Still, “An important point to keep in mind is that even small changes in ozone levels may decide whether cities are below or above regulatory levels,” Stark said.
 
Stark and his team flew several nighttime flights over L.A. in May and June 2010, measuring light intensities and concentrations of nitrogen compounds and ozone. They presented some of the initial results at the 2010 American Geophysical Union Fall Meeting and published the full results of their study as a Correspondence article in the November 2011 issue of Nature Geoscience.

The study also assessed the likelihood of urban lights elsewhere in the world altering nitrogen chemistry. Cities such as Chicago, Las Vegas, Valencia, New York City and Tokyo are much brighter than L.A., and the researchers’ calculations show that their nighttime glare likely degrades the nitrate radical at a much higher rate than above L.A., with unknown consequences to air quality.

The data come on the heels of other research showing that light pollution carries other negative effects, such as harming human health by upsetting circadian rhythms, disrupting animal behavior and wasting energy and money for misdirected lighting that shines into the night sky. Methods for reducing light pollution include using shielded light fixtures that direct the light to the ground, rather than into the sky; and intelligent lights that only switch on when they are needed.

Stark and his team next plan to study other cities with brighter lights (such as Chicago) and more pollution (like Beijing) to quantify how much nitrate-radical loss affects air pollution in these locations. Such research could help inform decision makers on new and better ways to improve air quality.

NOAA Climate Change and NOAA Health of the Atmosphere provided funding for the study.

Contact:
Harald Stark, 303-492-0840, harald.stark@colorado.edu

Karin Vergoth, CIRES, karin.vergoth@colorado.edu, 303-497-5125


The Green Data Center Team at the National Snow and Ice Data Center (NSIDC), part of the Cooperative Institute for Research in Environmental Sciences (CIRES) at the University of Colorado Boulder, has received the Colorado 2011 Governor's Award for High-Impact Research. The team was recognized for its innovative data center redesign that slashed energy consumption for data center cooling by more than 90%, demonstrating how other data centers and the technology industry can save energy and reduce carbon emissions.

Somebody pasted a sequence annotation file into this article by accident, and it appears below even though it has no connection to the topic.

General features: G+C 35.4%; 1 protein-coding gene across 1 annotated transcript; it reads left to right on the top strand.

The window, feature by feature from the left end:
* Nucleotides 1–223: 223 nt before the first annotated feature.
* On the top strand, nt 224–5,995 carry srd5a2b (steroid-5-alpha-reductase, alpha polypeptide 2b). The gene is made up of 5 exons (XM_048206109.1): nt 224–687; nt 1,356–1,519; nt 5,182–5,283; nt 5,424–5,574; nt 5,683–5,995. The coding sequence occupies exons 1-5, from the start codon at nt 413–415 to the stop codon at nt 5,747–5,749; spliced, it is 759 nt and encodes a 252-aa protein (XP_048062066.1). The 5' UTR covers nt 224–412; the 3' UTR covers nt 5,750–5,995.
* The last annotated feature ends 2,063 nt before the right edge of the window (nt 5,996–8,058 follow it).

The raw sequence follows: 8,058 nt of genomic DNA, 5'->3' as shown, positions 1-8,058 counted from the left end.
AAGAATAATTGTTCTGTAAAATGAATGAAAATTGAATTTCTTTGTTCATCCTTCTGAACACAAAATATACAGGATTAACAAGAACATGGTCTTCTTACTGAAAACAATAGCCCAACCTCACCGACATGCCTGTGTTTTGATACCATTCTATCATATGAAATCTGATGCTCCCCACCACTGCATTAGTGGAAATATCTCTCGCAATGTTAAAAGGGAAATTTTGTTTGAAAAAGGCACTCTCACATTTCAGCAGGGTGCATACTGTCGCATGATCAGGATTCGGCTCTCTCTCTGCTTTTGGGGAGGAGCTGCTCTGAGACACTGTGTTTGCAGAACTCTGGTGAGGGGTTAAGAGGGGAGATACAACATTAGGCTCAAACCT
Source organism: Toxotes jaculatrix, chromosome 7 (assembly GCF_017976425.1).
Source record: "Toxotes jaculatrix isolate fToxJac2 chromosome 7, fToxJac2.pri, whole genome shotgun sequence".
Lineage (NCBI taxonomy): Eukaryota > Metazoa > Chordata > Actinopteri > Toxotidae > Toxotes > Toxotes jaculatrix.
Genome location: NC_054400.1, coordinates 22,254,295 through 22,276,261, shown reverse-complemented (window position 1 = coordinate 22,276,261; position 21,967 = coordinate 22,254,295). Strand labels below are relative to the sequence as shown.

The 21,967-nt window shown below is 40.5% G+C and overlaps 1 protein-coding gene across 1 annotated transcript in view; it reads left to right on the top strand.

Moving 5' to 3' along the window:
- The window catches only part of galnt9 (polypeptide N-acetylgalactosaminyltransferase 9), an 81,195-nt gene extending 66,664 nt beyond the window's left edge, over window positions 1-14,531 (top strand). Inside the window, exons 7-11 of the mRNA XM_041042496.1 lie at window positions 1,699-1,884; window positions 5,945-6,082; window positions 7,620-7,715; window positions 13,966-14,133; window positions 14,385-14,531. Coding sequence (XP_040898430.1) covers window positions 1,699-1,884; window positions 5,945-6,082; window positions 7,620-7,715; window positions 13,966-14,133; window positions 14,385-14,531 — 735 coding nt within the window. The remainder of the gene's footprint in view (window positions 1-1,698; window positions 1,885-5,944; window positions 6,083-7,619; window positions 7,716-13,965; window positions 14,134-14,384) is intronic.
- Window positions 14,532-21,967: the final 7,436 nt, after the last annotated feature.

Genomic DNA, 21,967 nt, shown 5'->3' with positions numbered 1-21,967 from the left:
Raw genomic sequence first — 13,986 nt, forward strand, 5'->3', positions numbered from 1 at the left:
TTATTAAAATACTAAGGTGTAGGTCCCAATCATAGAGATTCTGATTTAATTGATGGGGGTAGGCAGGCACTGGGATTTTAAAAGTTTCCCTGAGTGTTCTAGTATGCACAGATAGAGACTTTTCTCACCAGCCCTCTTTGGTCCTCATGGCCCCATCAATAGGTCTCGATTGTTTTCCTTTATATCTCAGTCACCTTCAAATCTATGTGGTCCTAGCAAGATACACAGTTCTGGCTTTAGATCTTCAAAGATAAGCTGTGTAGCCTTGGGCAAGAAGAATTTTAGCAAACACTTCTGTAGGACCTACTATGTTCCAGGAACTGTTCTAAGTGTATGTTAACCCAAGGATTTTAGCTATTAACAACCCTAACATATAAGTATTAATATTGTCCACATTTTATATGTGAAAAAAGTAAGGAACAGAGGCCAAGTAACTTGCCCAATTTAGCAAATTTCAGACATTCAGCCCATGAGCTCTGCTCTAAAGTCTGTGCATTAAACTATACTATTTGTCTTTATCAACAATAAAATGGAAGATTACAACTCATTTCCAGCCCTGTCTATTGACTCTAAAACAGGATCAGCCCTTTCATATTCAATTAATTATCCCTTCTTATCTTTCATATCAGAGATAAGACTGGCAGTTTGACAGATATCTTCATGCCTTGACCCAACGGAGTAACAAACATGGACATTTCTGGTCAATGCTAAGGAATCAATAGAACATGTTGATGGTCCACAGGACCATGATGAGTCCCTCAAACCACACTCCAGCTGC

The Green Data Center went online in summer 2011. The heart of the design includes new cooling technology that uses a fraction of the energy required by traditional air conditioning. The second phase of the project, to be completed in late 2011, includes an extensive rooftop solar array that will result in additional energy savings. The design team was led by NSIDC technical services manager David Gallaher, in collaboration with several Colorado-based companies and the National Renewable Energy Laboratory (NREL).

Researchers around the world who study Earth's snow, ice, and climate, access data from NSIDC's active data archive, a bank of computers and storage devices that require a cool environment to operate. The machines themselves generate heat. "Even in the dead of winter, our computer room air conditioners were cranking full tilt trying to chill off the 100-degree-plus heat coming off the back of these units," Gallaher said.

Just cooling NSIDC's computer room used to require over 300,000 kilowatt-hours of energy per year, enough to power 34 homes. "There was a certain irony that here we are working on climate research and our data center was consuming an awful lot of power," Gallaher said.

The Green Data Center design takes advantage of Boulder's arid climate. "We're using a new technology called indirect evaporative cooling," Gallaher said. These units, manufactured by Coolerado Corporation, cool by blowing air over water, using much less energy than compressors. Unlike traditional evaporative cooling, indirect evaporative cooling does not add humidity to the room, maintaining the dry environment that computers need.